• Foundress of the Congregation of the Missionary Crusaders of the Church
• Feast Day: July 6
• January 10, 1889 – July 6, 1943
“You, Nazaria, follow me.” At only 9 years old, Nazaria Ignacia March Mesa heard those words, feeling her first call from the Lord. “I will follow Jesus,” she responded, “as close as a human creature can.”
Born in Madrid in 1889 to a large Spanish family, Nazaria quickly developed a strong faith that her family often opposed, growing so tired of her devotions that they once grounded her from going to Mass. Nazaria persisted in her belief, however, and after her family moved to Mexico in 1904, she continued her devotion and decided to join the Institute of Sisters of the Abandoned Elderly (Instituto de Hermanitas de los Ancianos Desamparados) in 1908, taking the name Nazaria Ignacia de Santa Teresa de Jesús and making her perpetual vows in 1915. The Institute sent her to work in Oruro, Bolivia, where she supported the elderly, poor, and neglected.
Watch this special reflection on Blessed
Nazaria Ignacia de Santa Teresa de Jesús:
After a few years in Bolivia, Sister Nazaria became inspired by the Spiritual Exercises of Saint Ignatius of Loyola and began to feel called to establish a new order devoted to missionary work, evangelization, and religious education. On June 16, 1925, she founded the Missionaries of the Pontifical Crusade (later renamed the Congregation of the Missionary Crusaders of the Church). It was the first Bolivian religious community for women. Their mission supported the catechizing of children and adults, while also supporting priests, conducting missions, and printing religious tracts. As the superior of the congregation, Mother Nazaria worked diligently through opposition and difficulty, doing whatever she could to see that this new congregation grew. She even had a private audience with Pope Pius XI in 1934 in which she told him she was willing to die for the Church, but the pope said, “Do not die but live and work for the Church.”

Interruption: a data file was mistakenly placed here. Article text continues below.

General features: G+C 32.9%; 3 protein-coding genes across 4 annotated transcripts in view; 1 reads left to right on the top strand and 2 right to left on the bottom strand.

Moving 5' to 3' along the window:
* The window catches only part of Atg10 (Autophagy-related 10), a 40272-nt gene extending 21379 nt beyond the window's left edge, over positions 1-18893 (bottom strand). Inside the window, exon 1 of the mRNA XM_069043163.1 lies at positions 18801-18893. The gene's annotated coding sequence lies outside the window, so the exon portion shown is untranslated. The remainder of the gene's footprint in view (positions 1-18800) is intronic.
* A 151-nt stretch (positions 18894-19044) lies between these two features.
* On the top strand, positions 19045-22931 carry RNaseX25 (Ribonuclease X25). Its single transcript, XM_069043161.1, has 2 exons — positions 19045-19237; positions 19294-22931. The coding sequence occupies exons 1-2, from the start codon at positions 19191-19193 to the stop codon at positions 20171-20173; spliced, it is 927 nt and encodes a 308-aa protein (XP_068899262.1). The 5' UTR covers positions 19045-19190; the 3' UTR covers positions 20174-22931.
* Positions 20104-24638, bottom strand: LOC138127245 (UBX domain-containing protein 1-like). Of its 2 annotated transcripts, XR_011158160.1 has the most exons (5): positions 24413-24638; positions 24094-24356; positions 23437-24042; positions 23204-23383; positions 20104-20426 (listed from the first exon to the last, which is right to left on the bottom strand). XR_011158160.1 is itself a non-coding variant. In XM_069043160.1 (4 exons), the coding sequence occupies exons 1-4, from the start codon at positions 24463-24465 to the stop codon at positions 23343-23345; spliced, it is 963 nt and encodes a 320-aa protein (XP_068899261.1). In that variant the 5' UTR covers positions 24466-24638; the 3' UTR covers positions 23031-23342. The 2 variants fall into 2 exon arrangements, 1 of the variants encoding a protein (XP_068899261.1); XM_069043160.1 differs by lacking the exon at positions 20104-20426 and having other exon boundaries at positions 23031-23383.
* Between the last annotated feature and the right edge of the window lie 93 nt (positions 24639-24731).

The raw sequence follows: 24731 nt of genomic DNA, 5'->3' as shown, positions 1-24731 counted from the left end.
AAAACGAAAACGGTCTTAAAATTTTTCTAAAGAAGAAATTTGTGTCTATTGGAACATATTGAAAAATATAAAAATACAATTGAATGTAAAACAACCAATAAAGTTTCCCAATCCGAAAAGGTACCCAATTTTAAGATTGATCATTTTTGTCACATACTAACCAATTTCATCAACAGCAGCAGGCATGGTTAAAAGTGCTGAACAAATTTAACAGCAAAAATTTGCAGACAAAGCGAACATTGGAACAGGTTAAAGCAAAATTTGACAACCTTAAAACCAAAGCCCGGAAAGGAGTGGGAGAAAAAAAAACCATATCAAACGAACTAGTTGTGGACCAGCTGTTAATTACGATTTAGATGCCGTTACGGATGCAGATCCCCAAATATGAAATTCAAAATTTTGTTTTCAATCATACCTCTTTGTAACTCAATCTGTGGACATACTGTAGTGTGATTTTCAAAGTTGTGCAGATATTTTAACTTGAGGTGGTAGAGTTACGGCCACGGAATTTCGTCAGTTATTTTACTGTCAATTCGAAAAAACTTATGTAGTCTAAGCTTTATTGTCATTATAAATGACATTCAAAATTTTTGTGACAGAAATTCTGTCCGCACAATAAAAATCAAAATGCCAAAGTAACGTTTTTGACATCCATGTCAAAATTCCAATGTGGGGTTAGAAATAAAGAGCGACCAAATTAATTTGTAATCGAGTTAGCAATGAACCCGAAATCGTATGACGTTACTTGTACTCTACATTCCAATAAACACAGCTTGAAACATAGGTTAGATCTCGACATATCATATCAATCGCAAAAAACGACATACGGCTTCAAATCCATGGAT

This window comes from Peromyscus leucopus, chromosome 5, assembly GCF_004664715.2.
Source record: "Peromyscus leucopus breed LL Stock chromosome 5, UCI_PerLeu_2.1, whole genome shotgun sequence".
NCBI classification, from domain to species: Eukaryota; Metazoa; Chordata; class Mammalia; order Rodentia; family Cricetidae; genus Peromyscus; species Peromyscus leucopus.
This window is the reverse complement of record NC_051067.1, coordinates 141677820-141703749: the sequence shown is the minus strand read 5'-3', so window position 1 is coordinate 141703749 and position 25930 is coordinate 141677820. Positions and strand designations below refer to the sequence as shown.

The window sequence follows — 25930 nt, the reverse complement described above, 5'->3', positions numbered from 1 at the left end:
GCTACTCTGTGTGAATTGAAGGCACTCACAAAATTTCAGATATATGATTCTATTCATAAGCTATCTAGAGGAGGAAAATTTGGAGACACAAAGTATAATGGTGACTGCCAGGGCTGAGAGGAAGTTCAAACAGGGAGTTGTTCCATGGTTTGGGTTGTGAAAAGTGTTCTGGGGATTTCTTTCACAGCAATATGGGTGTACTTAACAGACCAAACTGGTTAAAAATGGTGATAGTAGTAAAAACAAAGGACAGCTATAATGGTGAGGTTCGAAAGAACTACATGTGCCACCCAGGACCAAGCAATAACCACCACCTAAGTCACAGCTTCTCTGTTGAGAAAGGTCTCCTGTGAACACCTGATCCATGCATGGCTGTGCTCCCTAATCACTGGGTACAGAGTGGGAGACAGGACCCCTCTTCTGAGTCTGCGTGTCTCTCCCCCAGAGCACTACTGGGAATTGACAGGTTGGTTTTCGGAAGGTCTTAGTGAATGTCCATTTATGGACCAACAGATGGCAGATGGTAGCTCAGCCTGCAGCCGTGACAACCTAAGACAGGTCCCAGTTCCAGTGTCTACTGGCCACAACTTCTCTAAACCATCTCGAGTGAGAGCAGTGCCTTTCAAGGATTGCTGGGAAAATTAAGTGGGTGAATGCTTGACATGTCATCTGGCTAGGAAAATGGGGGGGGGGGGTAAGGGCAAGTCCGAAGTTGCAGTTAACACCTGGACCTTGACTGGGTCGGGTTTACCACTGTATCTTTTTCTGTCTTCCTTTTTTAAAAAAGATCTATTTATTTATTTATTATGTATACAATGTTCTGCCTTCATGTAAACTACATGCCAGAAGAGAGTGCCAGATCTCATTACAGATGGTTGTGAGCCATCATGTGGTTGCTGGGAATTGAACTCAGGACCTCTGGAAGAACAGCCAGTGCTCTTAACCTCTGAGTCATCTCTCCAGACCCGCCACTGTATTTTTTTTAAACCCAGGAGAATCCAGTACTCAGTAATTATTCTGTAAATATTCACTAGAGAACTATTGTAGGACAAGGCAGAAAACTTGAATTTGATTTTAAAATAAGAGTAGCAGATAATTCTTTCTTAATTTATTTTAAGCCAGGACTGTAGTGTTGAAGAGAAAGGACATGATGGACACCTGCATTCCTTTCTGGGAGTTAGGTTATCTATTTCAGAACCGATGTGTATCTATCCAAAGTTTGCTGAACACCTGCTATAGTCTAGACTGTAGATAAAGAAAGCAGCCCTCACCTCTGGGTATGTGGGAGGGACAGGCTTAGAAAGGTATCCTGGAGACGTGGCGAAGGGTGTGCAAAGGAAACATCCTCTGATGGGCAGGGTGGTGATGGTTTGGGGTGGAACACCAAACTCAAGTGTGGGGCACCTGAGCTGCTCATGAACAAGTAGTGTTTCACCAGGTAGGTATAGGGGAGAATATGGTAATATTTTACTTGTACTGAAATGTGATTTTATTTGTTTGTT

In this spirit, the Congregation continued its work in Bolivia while also opening houses and ministries in a number of countries. Led by Mother Nazaria, the Sisters worked to assist many in need. They cared for women, orphans, and soldiers, created a magazine for women in religious life, and even helped form the first female labour union. Beginning in Bolivia, their work spread across South America and into areas like Portugal, Spain, France, Italy, and Cameroon.
Back in Buenos Aires, Mother Nazaria began suffering from pneumonia early in 1943 and died on July 6, 1943. Both she and her Congregation continued to be recognized after her death. The Congregation of the Missionary Crusaders of the Church received official Vatican recognition on June 9, 1947, and Nazaria Ignacia de Santa Teresa de Jesús was beatified by John Paul II on September 27, 1992.
Mother Nazaria left behind a great reputation for holiness and care. She is known to have always recommended to the superiors of her Congregation houses a maternal approach to the sisters in their care, remembering their role as Mother of the house. She is considered by many to be a visionary for her time, proposing that the Catholic Church should be open to truly meet people decades before the conversations and documents of the Second Vatican Council.